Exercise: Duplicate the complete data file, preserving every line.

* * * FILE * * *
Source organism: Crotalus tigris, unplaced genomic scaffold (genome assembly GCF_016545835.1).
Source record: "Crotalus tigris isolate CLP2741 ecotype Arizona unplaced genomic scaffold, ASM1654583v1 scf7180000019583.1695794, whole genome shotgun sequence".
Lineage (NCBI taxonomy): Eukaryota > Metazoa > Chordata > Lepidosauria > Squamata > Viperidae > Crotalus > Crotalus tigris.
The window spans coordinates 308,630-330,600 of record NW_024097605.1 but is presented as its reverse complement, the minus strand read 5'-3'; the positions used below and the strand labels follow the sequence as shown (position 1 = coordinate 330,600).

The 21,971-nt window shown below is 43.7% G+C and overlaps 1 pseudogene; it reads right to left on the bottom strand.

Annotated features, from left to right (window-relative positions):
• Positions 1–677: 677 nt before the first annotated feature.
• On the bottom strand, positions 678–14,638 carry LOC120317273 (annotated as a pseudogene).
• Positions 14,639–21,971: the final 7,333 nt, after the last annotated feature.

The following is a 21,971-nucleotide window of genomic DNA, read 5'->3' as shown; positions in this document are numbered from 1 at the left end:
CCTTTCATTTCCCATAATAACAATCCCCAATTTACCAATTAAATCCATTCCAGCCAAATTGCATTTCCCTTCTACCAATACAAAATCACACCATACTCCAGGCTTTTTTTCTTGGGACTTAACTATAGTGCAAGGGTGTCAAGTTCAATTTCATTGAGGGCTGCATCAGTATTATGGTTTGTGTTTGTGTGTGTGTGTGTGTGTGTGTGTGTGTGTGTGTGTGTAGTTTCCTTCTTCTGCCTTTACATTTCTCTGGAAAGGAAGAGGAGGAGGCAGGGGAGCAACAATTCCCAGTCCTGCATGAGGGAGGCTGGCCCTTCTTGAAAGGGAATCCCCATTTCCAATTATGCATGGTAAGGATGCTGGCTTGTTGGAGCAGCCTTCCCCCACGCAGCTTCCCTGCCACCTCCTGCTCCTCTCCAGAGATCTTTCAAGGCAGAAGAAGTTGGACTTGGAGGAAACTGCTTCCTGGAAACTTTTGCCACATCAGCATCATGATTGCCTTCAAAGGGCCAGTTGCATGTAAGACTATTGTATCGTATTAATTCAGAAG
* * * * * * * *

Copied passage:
Source organism: Crotalus tigris, unplaced genomic scaffold (genome assembly GCF_016545835.1).
Source record: "Crotalus tigris isolate CLP2741 ecotype Arizona unplaced genomic scaffold, ASM1654583v1 scf7180000019583.1695794, whole genome shotgun sequence".
Lineage (NCBI taxonomy): Eukaryota > Metazoa > Chordata > Lepidosauria > Squamata > Viperidae > Crotalus > Crotalus tigris.
The window spans coordinates 308,630-330,600 of record NW_024097605.1 but is presented as its reverse complement, the minus strand read 5'-3'; the positions used below and the strand labels follow the sequence as shown (position 1 = coordinate 330,600).

The 21,971-nt window shown below is 43.7% G+C and overlaps 1 pseudogene; it reads right to left on the bottom strand.

Annotated features, from left to right (window-relative positions):
• Positions 1–677: 677 nt before the first annotated feature.
• On the bottom strand, positions 678–14,638 carry LOC120317273 (annotated as a pseudogene).
• Positions 14,639–21,971: the final 7,333 nt, after the last annotated feature.

The following is a 21,971-nucleotide window of genomic DNA, read 5'->3' as shown; positions in this document are numbered from 1 at the left end:
CCTTTCATTTCCCATAATAACAATCCCCAATTTACCAATTAAATCCATTCCAGCCAAATTGCATTTCCCTTCTACCAATACAAAATCACACCATACTCCAGGCTTTTTTTCTTGGGACTTAACTATAGTGCAAGGGTGTCAAGTTCAATTTCATTGAGGGCTGCATCAGTATTATGGTTTGTGTTTGTGTGTGTGTGTGTGTGTGTGTGTGTGTGTGTGTGTGTAGTTTCCTTCTTCTGCCTTTACATTTCTCTGGAAAGGAAGAGGAGGAGGCAGGGGAGCAACAATTCCCAGTCCTGCATGAGGGAGGCTGGCCCTTCTTGAAAGGGAATCCCCATTTCCAATTATGCATGGTAAGGATGCTGGCTTGTTGGAGCAGCCTTCCCCCACGCAGCTTCCCTGCCACCTCCTGCTCCTCTCCAGAGATCTTTCAAGGCAGAAGAAGTTGGACTTGGAGGAAACTGCTTCCTGGAAACTTTTGCCACATCAGCATCATGATTGCCTTCAAAGGGCCAGTTGCATGTAAGACTATTGTATCGTATTAATTCAGAAG